The bipartisan debt-reduction talks led by Vice President Biden continued yesterday, with two hours of discussions on Capitol Hill. By all accounts, there’s been at least some steady progress. Rep. James Clyburn (D-S.C.), the assistant Democratic leader, said yesterday, “We’re getting there.”
That’s good to hear, I suppose, but as the talks turn to “structural” ideas, it’s critically important Democrats realize that spending caps would be nothing short of devastating.
Wednesday’s meeting centered on deficit reduction caps and triggers, Rep. Chris Van Hollen (D-Md.) told reporters. Republicans want caps that are tied exclusively to spending as a percentage of the gross domestic product, while Democrats are pushing to link any caps to the broader goal of deficit reduction, in which both spending cuts and tax increases could be used to rein in future deficits.
Van Hollen said the negotiators “had a useful discussion about different perspectives, and we’re going to continue to work on it.”
He said that while there was broad support for some form of a cap or trigger, differences remained. “We did not get them resolved,” he said.
You don’t say.
When it comes to lines in the sand, we’ve heard leaders from both parties highlight some deal-breakers. Republicans, of course, have said tax increases will never be acceptable (but increased revenue remains a possibility). Democrats have ruled out any cuts to Medicare benefits (though Dems are open to savings elsewhere in the program).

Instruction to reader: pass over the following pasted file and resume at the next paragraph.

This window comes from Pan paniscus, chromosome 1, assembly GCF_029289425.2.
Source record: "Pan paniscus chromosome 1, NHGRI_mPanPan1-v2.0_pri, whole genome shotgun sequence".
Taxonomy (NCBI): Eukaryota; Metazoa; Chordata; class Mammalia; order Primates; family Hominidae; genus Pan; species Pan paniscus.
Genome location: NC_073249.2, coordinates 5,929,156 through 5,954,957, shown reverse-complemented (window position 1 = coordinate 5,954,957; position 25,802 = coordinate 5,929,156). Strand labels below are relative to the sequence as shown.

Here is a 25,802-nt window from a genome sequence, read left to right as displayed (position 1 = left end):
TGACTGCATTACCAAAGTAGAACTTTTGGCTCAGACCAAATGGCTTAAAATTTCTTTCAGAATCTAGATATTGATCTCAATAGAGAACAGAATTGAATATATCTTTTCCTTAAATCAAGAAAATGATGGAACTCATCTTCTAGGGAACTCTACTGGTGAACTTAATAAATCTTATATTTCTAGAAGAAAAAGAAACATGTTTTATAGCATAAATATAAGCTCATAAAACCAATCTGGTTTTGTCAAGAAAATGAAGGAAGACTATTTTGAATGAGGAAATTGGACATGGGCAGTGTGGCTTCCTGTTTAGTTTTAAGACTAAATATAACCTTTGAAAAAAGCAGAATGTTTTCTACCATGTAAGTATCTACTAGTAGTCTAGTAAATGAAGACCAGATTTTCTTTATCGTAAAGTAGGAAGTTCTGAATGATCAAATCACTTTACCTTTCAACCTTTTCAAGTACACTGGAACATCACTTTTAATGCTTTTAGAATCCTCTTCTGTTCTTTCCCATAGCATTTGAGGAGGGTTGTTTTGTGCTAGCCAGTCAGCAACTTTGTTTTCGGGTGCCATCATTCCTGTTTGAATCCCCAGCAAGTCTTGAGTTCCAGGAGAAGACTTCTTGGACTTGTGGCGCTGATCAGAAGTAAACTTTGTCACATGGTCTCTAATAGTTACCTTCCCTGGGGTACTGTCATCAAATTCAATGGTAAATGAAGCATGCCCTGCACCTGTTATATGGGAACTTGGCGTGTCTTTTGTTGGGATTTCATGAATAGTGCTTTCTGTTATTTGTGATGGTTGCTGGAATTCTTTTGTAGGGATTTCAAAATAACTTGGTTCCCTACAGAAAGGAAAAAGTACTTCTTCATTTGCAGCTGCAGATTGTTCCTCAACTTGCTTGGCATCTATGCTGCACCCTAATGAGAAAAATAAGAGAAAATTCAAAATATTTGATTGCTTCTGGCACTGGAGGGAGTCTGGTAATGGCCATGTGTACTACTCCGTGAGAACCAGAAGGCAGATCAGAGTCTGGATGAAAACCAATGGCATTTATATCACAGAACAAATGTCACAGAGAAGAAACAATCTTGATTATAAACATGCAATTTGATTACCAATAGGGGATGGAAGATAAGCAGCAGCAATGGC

But when it comes to structural changes, Dems have to realize that rigid, arbitrary spending caps have to be off the table, too. It’s been a while since we talked about this, but the kind of caps Republicans are eyeing would impose insane, statutory spending restrictions on Congress, with the goal of automatically slashing public investments in practically everything. It is, without a doubt, one of the worst ideas in recent memory.
The Center on Budget and Policy Priorities’ Paul Van de Water recently explained to the Senate Finance Committee, “Imposing an arbitrary limit on federal spending would risk tipping faltering economies into recession, make recessions deeper, and make recovery from a recession more difficult.”
Heather McGhee also did a nice job summarizing the case against the CAP Act, calling it what it is: “a depression maker.”
And if programs like Medicare remain a top priority, the GOP’s proposed caps would necessarily lead to deep cuts to the health care program, as well as Medicaid, Social Security, and every other domestic priority.
It appears that Dems realize this, but party leaders must recognize this as a deal-breaker.